“The name Sci Fi has been associated with geeks and dysfunctional, antisocial boys in their basements with video games and stuff like that, as opposed to the general public and the female audience in particular,” said TV historian Tim Brooks, who helped launch Sci Fi Channel when he worked at USA Network.And I'm sure that the association has nothing to do with the SciFi channel's prime-time wrestling, or the video game-based game shows, or their choice of advertising that focuses on hot women (my "favorite" being the one for Enterprise with the green Orion slave girls and sexy scheming mirror universe ensign Sato, which had pretty much nothing to do with the actual series).
And it ignores the many women who do watch SciFi. Like, you know, me. Or the many women fans of Battlestar Galactica and Stargate and Star Trek and Doctor Who. And you know where I read about the name change first? Yup, women bloggers. I suspect that I'm not the only woman out there who would watch SciFi more often if they added more quality programming. There are only so many times I can watch the same Star Trek episodes.
And what about those women who don't watch "SciFi" because they associate the term with dysfunctional boys? Are they going to see "SyFy" and think "ooh, shiny" and ignore that it's pronounced exactly the same way? Or, as Lisa Fary at Pink Ray Gun puts it:
OK. Dude. Don’t make chicks the culprit here. Are women who are not currently viewers really reporting that they’d watch the channel if it wasn’t called “SciFi”?And this rationalization is pretty funny:
“When we tested this new name, the thing that we got back from our 18-to-34 techno-savvy crowd, which is quite a lot of our audience, is actually this is how you’d text it,” Mr. Howe said. “It made us feel much cooler, much more cutting-edge, much more hip, which was kind of bang-on what we wanted to achieve communication-wise.”Now, I'm a bit older than that demographic range, so I'm out of touch, but I'm having trouble imagining 20-somethings texting each other about a TV channel. About a TV show, yes. A channel, not so much. Aren't the techno-savvy crowd twittering instead of texting these days anyway? Michael Hinman, founder of SyFy Portal (which was purchased a few weeks ago), must be amused that the name he came up with more than 10 years ago is apparently still so cutting-edge and hip.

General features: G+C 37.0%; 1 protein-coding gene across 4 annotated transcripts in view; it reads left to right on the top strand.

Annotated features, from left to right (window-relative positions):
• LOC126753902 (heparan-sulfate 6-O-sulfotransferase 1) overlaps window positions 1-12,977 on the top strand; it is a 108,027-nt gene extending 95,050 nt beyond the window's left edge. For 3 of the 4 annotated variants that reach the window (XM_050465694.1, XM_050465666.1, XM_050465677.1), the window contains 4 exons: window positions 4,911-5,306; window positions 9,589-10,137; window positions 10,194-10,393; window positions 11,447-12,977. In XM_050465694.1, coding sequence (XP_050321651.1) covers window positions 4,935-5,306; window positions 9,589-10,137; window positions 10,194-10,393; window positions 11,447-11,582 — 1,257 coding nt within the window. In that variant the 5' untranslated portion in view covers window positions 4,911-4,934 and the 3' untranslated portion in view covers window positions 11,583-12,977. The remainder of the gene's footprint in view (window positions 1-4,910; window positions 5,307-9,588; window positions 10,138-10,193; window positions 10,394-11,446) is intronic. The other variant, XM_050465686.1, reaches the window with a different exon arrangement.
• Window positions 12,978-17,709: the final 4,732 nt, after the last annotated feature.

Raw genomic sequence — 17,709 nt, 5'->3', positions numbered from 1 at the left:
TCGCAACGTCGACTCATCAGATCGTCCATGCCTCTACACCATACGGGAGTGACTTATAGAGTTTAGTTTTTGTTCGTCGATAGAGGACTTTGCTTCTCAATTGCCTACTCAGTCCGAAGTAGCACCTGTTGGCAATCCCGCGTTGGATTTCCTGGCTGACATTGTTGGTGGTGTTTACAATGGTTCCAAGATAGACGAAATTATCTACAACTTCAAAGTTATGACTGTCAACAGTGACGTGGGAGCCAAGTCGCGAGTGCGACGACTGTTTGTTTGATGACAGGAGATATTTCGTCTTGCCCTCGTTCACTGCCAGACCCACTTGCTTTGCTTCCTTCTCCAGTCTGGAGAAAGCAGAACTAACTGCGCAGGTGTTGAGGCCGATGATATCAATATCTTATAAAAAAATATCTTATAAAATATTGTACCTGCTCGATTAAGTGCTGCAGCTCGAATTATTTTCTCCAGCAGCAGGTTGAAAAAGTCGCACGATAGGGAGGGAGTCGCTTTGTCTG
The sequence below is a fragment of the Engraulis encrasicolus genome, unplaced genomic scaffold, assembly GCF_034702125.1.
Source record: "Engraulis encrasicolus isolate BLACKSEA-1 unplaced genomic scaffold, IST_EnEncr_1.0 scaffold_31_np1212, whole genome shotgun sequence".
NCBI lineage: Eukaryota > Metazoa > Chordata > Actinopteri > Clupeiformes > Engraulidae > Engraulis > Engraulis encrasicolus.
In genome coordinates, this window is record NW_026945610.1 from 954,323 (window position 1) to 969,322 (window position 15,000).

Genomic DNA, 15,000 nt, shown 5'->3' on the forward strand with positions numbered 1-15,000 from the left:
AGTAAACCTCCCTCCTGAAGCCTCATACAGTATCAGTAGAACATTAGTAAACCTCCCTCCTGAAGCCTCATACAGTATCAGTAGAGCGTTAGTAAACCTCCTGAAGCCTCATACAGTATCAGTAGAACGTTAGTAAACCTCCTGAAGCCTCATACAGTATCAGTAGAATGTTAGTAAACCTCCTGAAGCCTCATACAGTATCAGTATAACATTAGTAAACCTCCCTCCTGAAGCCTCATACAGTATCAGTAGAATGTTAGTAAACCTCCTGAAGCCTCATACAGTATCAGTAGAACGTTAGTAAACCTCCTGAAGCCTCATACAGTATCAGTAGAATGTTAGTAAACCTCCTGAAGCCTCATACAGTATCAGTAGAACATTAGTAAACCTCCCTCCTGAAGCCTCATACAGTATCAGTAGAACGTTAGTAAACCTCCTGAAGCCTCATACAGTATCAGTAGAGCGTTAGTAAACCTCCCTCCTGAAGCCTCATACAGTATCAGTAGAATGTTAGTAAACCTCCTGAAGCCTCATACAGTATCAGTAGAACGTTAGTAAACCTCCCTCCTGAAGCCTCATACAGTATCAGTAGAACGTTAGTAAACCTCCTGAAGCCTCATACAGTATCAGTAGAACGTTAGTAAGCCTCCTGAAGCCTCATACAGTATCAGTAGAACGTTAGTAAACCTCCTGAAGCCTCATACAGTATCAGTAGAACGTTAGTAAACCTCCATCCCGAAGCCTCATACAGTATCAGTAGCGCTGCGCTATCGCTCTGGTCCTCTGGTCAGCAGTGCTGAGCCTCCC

And all the talk of branding ignores SciFi's real problem: changing the name means nothing if they don't change the programming. Will they add quality programming? Or will SyFy end up indistinguishable from Spike, with a schedule filled with endless CSI reruns, a bit of wrestling, and the monotony broken up with a bit of Star Wars and Star Trek, and something supernatural for the girly girls?
It would be nice if they remembered those of us who are interested in science fiction. Give me more of that and I'll watch. I'll even try to forget the insults.
Tags:science fiction, SyFy